Five Ways to Improve the Accuracy of 1 µL UV-Vis

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The ability to measure microliter volumes of samples via UV-Vis spectrophotometry has been a revolution in molecular biology labs over the last decade. Understanding best practice for preparing and measuring your samples when using microvolume spectrophotometers, will avoid sources of error that negatively affect the accuracy of results and impact the downstream analysis of a sample. DeNovix Inc. was established by the original innovators in the field of microvolume spectrophotometry.  DeNovix scientists bring decades of combined experience in absorbance and fluorescence analysis and present here a best practice guide to avoid common errors and ensure precise and accurate results.

1. The importance of sample preparation

Ensure that sample isolation protocols are optimized and that the samples are purified prior to measurement. Keep in mind that a UV-Vis spec does not discriminate between the sample of interest and contaminants that also absorb at the same wavelength. All nucleic acids exhibit a peak at or around 260 nm. Degraded or single stranded DNA in a double stranded DNA sample solution will contribute to the total absorbance at 260 nm resulting in the over estimation of the reported concentration. Monitoring the measured absorbance ratios will provide an insight into the the purity of the sample and identify potential issues in sample preparation. Pure DNA and RNA preparations have A260/A280 ratios of 1.8 and 2.0 respectively and an A260/230 ratio between 2 and 2.2. Deviation from these can indicate carryover of protein for the former or carbohydrate, guanidine, phenol or glycogen for the latter ratio. Purity ratios may also be impacted when an inappropriate solution is used as a blank or if samples are very dilute and close to the lower detection limit.

2. Sample surface cleaning

Ensuring that both top and bottom measurement surfaces are clean prior to loading blanks or samples is important to avoid problems with subsequent readings. Performing a blank measurement on a dirty sampling surface (either top or bottom) will result in erroneous absorbance values such as negative spectra (figure 1) or sample concentrations being calculated as lower than the actual values. Detergents or alcohols in the buffers of some samples can, over a period of time, lead to the unconditioning of the measurement surface causing the sample to lie flat rather than bead up on the pedestal. If any of the issues described are observed it is important to follow the manufacturers recommended cleaning protocol before re-blanking and continuing to measure samples.

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3. Blank measurements and buffers

An appropriate blank is a prerequisite for accurate concentration measurements. Use the same buffer as the sample is suspended in for the blank reading and ensure that the measurement surfaces are clean prior to loading. Seeing negative spectra when running samples is a strong indicator that either the sample pedestals were dirty or a sample was measured as a blank in error. When selecting buffers, avoid those that contain components that absorb strongly at the wavelength of interest. For example, proteins suspended in RIPA buffers, which have a high absorbance at 280 nm. When these buffers are required, colorimetric assays are recommended. The absorbance profile of buffers can be checked by blanking with water and running the buffer as a sample.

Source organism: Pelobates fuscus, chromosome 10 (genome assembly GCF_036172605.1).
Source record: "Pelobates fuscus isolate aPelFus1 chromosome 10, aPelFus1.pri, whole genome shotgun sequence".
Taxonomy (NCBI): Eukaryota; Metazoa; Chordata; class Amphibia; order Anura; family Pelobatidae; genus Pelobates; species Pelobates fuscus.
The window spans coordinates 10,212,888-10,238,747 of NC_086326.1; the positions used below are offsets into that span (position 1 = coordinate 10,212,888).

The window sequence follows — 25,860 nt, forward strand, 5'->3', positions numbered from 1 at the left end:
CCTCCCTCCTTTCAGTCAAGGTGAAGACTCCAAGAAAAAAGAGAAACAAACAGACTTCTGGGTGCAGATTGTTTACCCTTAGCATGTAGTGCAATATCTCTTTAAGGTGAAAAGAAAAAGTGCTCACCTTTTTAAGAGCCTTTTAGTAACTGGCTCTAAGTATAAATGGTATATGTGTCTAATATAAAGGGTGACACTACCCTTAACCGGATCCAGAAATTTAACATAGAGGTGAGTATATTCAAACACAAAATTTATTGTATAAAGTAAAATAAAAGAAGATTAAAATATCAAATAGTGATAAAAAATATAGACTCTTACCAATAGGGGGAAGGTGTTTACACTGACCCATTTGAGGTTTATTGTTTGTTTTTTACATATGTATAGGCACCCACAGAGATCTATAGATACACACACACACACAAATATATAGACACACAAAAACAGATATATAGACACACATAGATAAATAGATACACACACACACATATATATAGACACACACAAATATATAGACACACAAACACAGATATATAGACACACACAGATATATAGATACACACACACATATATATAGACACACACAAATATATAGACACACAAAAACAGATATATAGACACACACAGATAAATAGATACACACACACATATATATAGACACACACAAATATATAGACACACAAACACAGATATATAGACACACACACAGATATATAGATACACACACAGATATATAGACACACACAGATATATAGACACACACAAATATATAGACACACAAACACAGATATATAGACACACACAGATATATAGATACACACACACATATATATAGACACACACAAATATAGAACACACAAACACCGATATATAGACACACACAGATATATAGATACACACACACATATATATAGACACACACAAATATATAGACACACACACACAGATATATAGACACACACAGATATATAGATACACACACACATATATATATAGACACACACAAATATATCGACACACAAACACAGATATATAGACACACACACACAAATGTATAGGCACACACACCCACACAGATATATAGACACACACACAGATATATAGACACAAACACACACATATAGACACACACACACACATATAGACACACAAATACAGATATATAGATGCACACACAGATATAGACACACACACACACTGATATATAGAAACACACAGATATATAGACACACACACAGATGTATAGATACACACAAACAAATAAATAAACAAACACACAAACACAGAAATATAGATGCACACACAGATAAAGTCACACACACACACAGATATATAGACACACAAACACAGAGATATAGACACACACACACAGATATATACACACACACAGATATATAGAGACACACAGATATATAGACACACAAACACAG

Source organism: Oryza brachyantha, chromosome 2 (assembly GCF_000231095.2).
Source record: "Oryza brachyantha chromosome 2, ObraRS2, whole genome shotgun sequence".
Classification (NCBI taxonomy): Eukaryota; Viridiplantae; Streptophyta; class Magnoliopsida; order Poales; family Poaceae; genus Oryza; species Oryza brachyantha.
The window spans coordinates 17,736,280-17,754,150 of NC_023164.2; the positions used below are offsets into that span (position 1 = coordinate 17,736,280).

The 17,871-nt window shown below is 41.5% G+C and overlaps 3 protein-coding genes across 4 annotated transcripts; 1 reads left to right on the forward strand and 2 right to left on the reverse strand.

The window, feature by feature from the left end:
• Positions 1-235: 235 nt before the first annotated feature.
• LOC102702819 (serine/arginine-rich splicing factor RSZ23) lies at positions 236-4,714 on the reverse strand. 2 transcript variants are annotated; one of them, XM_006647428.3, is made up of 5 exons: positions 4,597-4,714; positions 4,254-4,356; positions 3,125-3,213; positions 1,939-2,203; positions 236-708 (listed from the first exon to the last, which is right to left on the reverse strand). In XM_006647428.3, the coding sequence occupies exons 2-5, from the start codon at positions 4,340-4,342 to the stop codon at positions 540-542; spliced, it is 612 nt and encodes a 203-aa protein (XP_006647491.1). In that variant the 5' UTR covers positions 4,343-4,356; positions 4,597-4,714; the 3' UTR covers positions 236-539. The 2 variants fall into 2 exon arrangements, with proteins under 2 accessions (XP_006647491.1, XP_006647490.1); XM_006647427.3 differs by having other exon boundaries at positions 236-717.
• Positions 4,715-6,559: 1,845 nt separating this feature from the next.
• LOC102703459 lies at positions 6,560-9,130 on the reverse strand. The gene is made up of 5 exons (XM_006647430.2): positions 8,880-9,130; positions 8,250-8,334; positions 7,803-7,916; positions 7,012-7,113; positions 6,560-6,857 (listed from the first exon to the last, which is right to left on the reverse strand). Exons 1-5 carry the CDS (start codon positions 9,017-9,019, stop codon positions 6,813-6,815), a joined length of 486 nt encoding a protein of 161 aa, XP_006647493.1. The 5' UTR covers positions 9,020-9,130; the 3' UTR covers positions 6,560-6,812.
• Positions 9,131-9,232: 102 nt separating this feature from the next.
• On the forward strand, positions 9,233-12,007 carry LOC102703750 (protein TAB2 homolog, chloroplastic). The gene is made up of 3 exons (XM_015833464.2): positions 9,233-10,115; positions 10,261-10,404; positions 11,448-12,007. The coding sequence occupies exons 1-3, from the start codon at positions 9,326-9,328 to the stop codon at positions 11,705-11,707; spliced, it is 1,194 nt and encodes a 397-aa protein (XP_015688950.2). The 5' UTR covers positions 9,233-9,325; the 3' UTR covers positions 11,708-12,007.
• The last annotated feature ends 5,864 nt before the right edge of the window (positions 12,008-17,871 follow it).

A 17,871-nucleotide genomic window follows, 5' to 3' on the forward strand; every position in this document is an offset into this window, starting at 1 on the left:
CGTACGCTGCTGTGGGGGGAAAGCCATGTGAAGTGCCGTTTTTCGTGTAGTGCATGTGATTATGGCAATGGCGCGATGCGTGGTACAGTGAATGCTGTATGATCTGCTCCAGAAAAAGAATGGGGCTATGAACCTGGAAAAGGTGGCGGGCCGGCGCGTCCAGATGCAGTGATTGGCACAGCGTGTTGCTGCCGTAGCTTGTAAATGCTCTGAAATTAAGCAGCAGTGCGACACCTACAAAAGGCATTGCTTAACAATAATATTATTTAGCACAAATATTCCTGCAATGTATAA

4. Measure samples within the limits of detection the spectrophotometer

All spectrophotometers have a detectable level of background noise contributed by the environment and electronic components. The Lower Detection Limit of an instrument can be defined as the lowest quantity of analyte that can be distinguished from the background noise.

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A tolerance specification may be given as either a percentage value or as a concentration for a specific analyte. For example, where the tolerance specification is 2 ng/µL for dsDNA, a sample with a concentration of 4 ng/µL could range from 2 to 6 ng/µL due to the contribution from electrical noise (see Table 1). Note that the DS-11 Series has an industry-leading lower detection limit for dsDNA of 0.75 ng/µL. When working with samples at or near the lower detection limit, switching from microvolume to using the longer pathlength 1cm cuvette mode as on the DS-11+ UV-Vis spectrophotometer extends the acceptable lower measurement range 20 fold.

5. Routine best practices
  • Ensure that the sample solutions are homogeneous by vortexing prior to measuring.
  • Avoid introducing bubbles when pipetting the samples.
  • Use calibrated pipettes and properly fitting tips to ensure the full 1 µL aliquot is delivered to the measurement surface.
  • Visually confirm the aliquot has been delivered to the measurement surface. Protein samples may wick to the outside of the tip and may not be properly dispensed.
  • Use a fresh tip for each sample and always use a fresh aliquot for any replicates.
  • Use a dry lab wipe to remove the sample from both the top and the bottom surface immediately after each measurement.

Being able to accurately measure the UV-Vis absorbance of samples in microliter volumes enables researchers to conserve their precious materials when performing quality control steps essential for downstream applications. Adopting these simple tips when quantifying nucleic acids or proteins will help deliver additional accuracy and confidence in your microvolume measurements.